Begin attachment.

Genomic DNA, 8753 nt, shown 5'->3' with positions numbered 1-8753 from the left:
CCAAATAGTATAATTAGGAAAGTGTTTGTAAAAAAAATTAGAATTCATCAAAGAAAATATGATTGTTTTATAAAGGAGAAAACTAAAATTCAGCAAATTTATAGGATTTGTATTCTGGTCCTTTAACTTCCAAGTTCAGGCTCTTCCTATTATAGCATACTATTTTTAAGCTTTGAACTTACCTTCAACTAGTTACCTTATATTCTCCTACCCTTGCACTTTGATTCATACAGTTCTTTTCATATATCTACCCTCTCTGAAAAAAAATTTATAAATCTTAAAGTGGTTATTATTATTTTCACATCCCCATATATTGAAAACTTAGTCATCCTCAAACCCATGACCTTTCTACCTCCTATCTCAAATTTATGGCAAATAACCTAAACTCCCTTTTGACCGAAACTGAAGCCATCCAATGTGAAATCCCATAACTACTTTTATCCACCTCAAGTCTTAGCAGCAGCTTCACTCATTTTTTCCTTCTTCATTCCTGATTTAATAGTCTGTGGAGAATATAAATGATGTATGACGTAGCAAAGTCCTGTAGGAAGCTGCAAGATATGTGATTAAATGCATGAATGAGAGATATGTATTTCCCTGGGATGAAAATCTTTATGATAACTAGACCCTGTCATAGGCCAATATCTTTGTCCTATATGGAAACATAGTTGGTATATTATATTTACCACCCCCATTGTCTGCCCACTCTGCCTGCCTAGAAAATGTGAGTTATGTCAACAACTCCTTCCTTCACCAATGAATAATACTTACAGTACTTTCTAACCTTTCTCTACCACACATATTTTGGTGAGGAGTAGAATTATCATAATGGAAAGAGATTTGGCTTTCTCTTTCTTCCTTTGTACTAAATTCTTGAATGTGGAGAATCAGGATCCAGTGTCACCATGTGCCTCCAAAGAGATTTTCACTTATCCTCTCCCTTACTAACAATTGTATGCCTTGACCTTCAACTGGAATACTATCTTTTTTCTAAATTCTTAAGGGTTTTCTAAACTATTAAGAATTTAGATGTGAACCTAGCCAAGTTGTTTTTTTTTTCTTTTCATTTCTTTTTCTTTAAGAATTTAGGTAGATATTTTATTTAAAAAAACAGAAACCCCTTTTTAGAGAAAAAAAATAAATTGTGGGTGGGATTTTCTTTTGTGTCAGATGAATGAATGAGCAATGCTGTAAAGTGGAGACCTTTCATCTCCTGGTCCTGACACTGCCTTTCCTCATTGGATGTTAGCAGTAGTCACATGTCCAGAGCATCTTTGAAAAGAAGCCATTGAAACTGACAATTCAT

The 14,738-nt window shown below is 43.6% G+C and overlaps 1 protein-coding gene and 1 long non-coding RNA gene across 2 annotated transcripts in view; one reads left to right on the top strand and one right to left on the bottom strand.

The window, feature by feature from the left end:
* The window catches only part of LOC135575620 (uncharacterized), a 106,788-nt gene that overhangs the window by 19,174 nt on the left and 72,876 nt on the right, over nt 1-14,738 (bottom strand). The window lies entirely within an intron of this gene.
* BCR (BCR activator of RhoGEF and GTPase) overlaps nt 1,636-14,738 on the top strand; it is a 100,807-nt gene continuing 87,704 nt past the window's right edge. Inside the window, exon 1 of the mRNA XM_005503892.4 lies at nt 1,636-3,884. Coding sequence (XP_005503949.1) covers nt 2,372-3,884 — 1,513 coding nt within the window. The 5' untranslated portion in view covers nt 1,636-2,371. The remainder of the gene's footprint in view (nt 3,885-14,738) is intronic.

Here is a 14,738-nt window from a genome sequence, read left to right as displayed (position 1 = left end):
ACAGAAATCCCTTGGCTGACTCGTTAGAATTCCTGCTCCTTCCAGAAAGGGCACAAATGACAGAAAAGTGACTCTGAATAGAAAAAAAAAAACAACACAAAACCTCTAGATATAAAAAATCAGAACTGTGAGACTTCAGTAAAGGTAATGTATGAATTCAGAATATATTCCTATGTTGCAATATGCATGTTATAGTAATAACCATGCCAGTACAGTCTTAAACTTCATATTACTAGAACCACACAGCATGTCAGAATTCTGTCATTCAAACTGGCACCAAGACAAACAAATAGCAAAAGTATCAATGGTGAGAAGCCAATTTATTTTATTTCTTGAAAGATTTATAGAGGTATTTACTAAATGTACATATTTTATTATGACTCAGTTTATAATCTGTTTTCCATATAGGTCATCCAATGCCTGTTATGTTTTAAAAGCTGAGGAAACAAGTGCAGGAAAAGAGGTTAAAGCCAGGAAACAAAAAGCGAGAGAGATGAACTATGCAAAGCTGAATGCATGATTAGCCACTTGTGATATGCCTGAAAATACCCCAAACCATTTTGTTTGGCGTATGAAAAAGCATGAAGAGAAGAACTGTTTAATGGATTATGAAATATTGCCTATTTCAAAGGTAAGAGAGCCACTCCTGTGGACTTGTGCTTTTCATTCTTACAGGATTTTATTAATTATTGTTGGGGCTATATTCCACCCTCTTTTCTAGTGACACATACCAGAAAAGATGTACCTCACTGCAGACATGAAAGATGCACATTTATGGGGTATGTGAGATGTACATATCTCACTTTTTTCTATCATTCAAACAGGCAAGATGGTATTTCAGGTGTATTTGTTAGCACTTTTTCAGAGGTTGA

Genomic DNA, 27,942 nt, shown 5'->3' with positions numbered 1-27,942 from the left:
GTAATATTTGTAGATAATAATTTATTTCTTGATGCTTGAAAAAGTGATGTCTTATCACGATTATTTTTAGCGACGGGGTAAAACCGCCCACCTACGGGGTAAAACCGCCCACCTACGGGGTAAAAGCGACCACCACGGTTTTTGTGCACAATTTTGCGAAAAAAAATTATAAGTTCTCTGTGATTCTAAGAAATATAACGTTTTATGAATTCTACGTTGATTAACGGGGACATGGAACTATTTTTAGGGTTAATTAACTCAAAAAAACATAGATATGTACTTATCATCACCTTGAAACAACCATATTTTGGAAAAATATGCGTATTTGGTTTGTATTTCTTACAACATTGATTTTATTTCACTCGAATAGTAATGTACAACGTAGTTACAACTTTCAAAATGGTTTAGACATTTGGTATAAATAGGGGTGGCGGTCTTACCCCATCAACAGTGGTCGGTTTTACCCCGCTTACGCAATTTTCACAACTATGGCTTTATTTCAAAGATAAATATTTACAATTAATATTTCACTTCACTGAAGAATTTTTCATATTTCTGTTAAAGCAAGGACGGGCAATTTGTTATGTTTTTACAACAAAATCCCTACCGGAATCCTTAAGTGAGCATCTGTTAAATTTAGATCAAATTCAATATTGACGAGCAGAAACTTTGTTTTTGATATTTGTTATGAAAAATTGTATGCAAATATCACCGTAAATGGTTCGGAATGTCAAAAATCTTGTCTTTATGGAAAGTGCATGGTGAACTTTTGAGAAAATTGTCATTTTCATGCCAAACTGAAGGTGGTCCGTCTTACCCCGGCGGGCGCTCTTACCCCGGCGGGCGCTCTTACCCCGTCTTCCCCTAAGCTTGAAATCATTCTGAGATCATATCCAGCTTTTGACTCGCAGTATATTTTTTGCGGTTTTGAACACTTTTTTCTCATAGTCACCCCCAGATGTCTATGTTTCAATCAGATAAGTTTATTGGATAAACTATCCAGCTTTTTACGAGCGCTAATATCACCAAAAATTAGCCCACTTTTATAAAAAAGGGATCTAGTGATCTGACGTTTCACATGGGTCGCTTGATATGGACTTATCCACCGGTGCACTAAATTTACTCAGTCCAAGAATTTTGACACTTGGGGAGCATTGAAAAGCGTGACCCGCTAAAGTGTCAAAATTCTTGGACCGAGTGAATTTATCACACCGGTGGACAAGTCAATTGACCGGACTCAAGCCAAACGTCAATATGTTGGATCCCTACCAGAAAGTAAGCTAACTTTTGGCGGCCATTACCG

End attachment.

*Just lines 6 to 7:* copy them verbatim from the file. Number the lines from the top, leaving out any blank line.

* BCR (BCR activator of RhoGEF and GTPase) overlaps nt 1,636-14,738 on the top strand; it is a 100,807-nt gene continuing 87,704 nt past the window's right edge. Inside the window, exon 1 of the mRNA XM_005503892.4 lies at nt 1,636-3,884. Coding sequence (XP_005503949.1) covers nt 2,372-3,884 — 1,513 coding nt within the window. The 5' untranslated portion in view covers nt 1,636-2,371. The remainder of the gene's footprint in view (nt 3,885-14,738) is intronic.

Here is a 14,738-nt window from a genome sequence, read left to right as displayed (position 1 = left end):